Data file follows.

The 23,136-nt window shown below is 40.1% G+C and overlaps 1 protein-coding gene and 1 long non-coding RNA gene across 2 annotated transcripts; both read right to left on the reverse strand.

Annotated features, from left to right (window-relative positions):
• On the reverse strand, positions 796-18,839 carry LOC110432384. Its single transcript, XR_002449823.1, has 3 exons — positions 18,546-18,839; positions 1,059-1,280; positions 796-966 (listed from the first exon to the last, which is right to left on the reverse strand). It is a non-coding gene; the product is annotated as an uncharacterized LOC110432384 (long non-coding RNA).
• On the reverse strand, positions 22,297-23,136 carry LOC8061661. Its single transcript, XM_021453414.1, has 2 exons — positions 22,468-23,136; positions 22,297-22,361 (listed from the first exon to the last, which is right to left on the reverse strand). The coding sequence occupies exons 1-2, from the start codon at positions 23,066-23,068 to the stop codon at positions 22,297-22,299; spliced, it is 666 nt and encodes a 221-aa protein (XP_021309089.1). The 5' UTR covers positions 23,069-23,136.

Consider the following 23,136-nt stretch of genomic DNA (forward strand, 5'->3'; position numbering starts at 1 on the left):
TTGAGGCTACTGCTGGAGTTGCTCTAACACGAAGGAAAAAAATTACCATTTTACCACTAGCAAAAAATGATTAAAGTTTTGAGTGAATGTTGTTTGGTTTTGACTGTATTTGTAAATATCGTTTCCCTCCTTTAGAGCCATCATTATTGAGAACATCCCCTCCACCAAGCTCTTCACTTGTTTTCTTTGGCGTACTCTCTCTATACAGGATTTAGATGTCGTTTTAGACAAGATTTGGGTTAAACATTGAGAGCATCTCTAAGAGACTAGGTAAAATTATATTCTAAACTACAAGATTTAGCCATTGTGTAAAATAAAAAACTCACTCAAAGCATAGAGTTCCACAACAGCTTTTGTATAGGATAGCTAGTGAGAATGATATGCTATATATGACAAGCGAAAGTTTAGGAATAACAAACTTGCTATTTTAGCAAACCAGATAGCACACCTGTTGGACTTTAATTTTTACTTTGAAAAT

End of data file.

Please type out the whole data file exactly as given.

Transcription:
The 23,136-nt window shown below is 40.1% G+C and overlaps 1 protein-coding gene and 1 long non-coding RNA gene across 2 annotated transcripts; both read right to left on the reverse strand.

Annotated features, from left to right (window-relative positions):
• On the reverse strand, positions 796-18,839 carry LOC110432384. Its single transcript, XR_002449823.1, has 3 exons — positions 18,546-18,839; positions 1,059-1,280; positions 796-966 (listed from the first exon to the last, which is right to left on the reverse strand). It is a non-coding gene; the product is annotated as an uncharacterized LOC110432384 (long non-coding RNA).
• On the reverse strand, positions 22,297-23,136 carry LOC8061661. Its single transcript, XM_021453414.1, has 2 exons — positions 22,468-23,136; positions 22,297-22,361 (listed from the first exon to the last, which is right to left on the reverse strand). The coding sequence occupies exons 1-2, from the start codon at positions 23,066-23,068 to the stop codon at positions 22,297-22,299; spliced, it is 666 nt and encodes a 221-aa protein (XP_021309089.1). The 5' UTR covers positions 23,069-23,136.

Consider the following 23,136-nt stretch of genomic DNA (forward strand, 5'->3'; position numbering starts at 1 on the left):
TTGAGGCTACTGCTGGAGTTGCTCTAACACGAAGGAAAAAAATTACCATTTTACCACTAGCAAAAAATGATTAAAGTTTTGAGTGAATGTTGTTTGGTTTTGACTGTATTTGTAAATATCGTTTCCCTCCTTTAGAGCCATCATTATTGAGAACATCCCCTCCACCAAGCTCTTCACTTGTTTTCTTTGGCGTACTCTCTCTATACAGGATTTAGATGTCGTTTTAGACAAGATTTGGGTTAAACATTGAGAGCATCTCTAAGAGACTAGGTAAAATTATATTCTAAACTACAAGATTTAGCCATTGTGTAAAATAAAAAACTCACTCAAAGCATAGAGTTCCACAACAGCTTTTGTATAGGATAGCTAGTGAGAATGATATGCTATATATGACAAGCGAAAGTTTAGGAATAACAAACTTGCTATTTTAGCAAACCAGATAGCACACCTGTTGGACTTTAATTTTTACTTTGAAAAT